New England is filled with cities and towns bulging with urban renewal money, pedestrain malls, and restored brick buildings. But this city didn't have to do much restoring or use a lot of federal money to turn a crumbling business district into blocks of thriving restaurants, shops and theaters.
A centuries - old port, Maine's largest city reached its economic peak at the turn of the century whena dozen finger wharfs jutted busily into the deep harbor. But Canada's dependence on the port waned to the point where commerce all but disappeared. Portland's shipbuilding industry didn't just falter, it collapsed, after World War II, leaving 30,000 jobless.
Through it all, the Exchange Street area and the waterfront declined. No vinyl storefronts were tacked to the graceful brick and stone buildings because most of them were abandoned. So when people like Henry Willette and Frank Akers started to tear plywood off windows and air out musty shops, they didn't have much restoring to do.
In 1966, Willette, then a city planner, bought his first building in the "old port" part of the city. He had spent two weeks studying preservation and architecture with planning professionals in Europe and came back with a few of his own ideas about restoration.
"When I purchased my first building on Exchange Street, the whole area was vacant," Willette said. "The buildings weren't used, and the area was completely run down." He says local planning and development boards had targeted the area for demolition, and when he tried to get financing, the banks weren't interested.
Willette says he "got the picture and went ahead on my own with my own money." He cleaned up a few of the old brick buildings, rented space to area artisans, and opened his own business, the Candle Shop.
Some of those craft shops failed, but some didn't. The Candle Shop now markets gift items nationally, and Willette has purchased a candle-making shop in San Francisco to help meet the rising demand for his goods. At last count, he was moving about 3,000 pounds of wax through his shop every week.
The success story of the Candle Shop has been repeated and repeated in Portland. A glass and chrome collection of restaurants, shops and movie theaters was built on Exchange Street, and a busy summer day now finds it bustling with tourists. And they are buying.
Frank Akers followed Willette's lead, moving his small brass, aluminum and bronze foundry to the "old port" and investing in several buildings. Willette says property values have climbed, and small buildings that sold for $5,000 in 1972 bring more than $50,000 today.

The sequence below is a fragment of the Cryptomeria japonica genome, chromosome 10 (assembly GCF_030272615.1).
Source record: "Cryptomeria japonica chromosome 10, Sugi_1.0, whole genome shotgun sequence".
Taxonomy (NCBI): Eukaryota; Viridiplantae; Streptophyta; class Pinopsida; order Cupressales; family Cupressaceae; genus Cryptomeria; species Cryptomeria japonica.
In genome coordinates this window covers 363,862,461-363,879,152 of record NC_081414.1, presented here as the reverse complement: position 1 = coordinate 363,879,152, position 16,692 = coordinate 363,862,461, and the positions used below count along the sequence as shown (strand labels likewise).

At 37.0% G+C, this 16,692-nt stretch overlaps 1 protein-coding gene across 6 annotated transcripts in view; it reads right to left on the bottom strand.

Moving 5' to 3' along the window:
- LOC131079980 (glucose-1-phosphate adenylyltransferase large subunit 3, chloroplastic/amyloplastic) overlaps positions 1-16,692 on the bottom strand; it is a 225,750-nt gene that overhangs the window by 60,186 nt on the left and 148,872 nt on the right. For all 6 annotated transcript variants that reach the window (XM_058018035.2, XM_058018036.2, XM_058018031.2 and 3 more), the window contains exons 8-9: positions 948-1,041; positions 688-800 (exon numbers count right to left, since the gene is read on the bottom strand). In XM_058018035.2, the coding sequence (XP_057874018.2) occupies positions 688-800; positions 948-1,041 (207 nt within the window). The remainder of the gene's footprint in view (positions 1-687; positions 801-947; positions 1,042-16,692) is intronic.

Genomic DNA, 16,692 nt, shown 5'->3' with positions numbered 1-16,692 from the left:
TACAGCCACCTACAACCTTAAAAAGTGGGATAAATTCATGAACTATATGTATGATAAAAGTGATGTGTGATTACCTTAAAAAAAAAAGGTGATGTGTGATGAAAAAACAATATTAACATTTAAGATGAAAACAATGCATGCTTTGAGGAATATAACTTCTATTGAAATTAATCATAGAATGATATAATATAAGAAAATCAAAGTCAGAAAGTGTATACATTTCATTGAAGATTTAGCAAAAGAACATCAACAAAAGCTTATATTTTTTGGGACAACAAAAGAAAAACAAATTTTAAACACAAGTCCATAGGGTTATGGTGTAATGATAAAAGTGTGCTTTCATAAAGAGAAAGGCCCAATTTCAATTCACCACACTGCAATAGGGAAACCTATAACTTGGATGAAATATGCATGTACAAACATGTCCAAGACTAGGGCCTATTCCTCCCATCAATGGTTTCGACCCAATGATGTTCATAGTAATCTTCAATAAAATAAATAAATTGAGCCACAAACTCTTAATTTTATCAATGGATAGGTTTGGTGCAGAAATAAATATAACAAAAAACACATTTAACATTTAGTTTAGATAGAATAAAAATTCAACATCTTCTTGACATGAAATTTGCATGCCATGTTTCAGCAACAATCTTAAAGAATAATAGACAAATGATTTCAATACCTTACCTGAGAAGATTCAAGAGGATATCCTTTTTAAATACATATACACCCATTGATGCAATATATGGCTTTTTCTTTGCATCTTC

Along with the rebirth of Exchange Street have come government projects that include a new 7,000-seat civic center and a city library, expected to open next year on Congress Street, the city's major thoroughfare. The library is being built with $5.4 million in federal grants and local donations. The $8 million Cumberland County and federal public works construction money.
With the civic center came the Maine Mariners, a minor league hockey team affiliated with the Philadelphia Flyers. The Mariners were champions on the ice and at the box office their first year out. The arena is also used for rock concerts, circuses, rodeos, conventions, tennis tournaments and other events that a decade ago stopped traveling north when they reached Boston.
An expanded international airport also has played a role in quickly bringing Portland into the 20th Century. The municipal Jetport is a taking off point for international charters and hoem for two domestic lines providing direct services to Boston, New York and smaller cities.
While commercial districts in Portland are booming, the waterfront, with its oil terminals and dock space, has been developing slowly. The city has been struggling to clean up pollution problems caused by the continued dumping of raw sewage into the Fore River and the harbor.
Maine is looking for a place to develop a deep-water port, and Portland is one of three possible locations. State money for dredging and building on-shore facilities could breathe some life into the sagging port. Portland continues to handle millions of barrels of crude oil weekly, most of it going north to Canada via the portland Pipeline, but the handing of dry cargo has all but ceased.
One oldtimer on the waterfront says he can remember "when there used to be 1,000 longshoremen in Portland. Now there are maybe 100."
Portland is a small city by most standards, with a population hovering around 75,000. But for most of Maine and a large part of New Hampshire, it is "the big city." And it offers business and cultural opportunities most cities its size do not. A number of small junior colleges are located here.